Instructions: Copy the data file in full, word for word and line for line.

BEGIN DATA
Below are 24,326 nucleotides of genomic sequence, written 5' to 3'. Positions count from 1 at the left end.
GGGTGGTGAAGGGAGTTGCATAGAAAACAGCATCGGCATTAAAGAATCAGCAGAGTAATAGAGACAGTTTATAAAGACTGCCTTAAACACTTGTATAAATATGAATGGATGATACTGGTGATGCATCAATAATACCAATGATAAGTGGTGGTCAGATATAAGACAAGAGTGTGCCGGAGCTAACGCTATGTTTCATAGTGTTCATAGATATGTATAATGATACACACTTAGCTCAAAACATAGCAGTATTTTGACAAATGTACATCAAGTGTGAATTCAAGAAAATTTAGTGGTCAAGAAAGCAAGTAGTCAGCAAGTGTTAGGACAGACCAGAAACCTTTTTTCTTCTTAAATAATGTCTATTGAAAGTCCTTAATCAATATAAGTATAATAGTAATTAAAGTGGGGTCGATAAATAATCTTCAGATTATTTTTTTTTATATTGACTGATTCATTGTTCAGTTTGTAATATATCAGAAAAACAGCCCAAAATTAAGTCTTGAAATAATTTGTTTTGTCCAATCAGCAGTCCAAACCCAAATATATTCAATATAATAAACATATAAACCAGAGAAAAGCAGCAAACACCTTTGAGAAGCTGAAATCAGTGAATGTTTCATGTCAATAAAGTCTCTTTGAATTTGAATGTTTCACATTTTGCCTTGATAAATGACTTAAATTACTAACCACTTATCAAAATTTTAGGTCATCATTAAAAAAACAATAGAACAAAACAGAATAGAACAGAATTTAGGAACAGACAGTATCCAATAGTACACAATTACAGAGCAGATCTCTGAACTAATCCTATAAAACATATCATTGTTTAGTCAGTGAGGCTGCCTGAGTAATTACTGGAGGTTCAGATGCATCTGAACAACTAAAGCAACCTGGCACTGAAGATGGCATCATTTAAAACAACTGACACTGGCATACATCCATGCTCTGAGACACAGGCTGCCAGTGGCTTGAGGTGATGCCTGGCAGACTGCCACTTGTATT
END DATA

Below are 24,326 nucleotides of genomic sequence, written 5' to 3'. Positions count from 1 at the left end.
GGGTGGTGAAGGGAGTTGCATAGAAAACAGCATCGGCATTAAAGAATCAGCAGAGTAATAGAGACAGTTTATAAAGACTGCCTTAAACACTTGTATAAATATGAATGGATGATACTGGTGATGCATCAATAATACCAATGATAAGTGGTGGTCAGATATAAGACAAGAGTGTGCCGGAGCTAACGCTATGTTTCATAGTGTTCATAGATATGTATAATGATACACACTTAGCTCAAAACATAGCAGTATTTTGACAAATGTACATCAAGTGTGAATTCAAGAAAATTTAGTGGTCAAGAAAGCAAGTAGTCAGCAAGTGTTAGGACAGACCAGAAACCTTTTTTCTTCTTAAATAATGTCTATTGAAAGTCCTTAATCAATATAAGTATAATAGTAATTAAAGTGGGGTCGATAAATAATCTTCAGATTATTTTTTTTTATATTGACTGATTCATTGTTCAGTTTGTAATATATCAGAAAAACAGCCCAAAATTAAGTCTTGAAATAATTTGTTTTGTCCAATCAGCAGTCCAAACCCAAATATATTCAATATAATAAACATATAAACCAGAGAAAAGCAGCAAACACCTTTGAGAAGCTGAAATCAGTGAATGTTTCATGTCAATAAAGTCTCTTTGAATTTGAATGTTTCACATTTTGCCTTGATAAATGACTTAAATTACTAACCACTTATCAAAATTTTAGGTCATCATTAAAAAAACAATAGAACAAAACAGAATAGAACAGAATTTAGGAACAGACAGTATCCAATAGTACACAATTACAGAGCAGATCTCTGAACTAATCCTATAAAACATATCATTGTTTAGTCAGTGAGGCTGCCTGAGTAATTACTGGAGGTTCAGATGCATCTGAACAACTAAAGCAACCTGGCACTGAAGATGGCATCATTTAAAACAACTGACACTGGCATACATCCATGCTCTGAGACACAGGCTGCCAGTGGCTTGAGGTGATGCCTGGCAGACTGCCACTTGTATT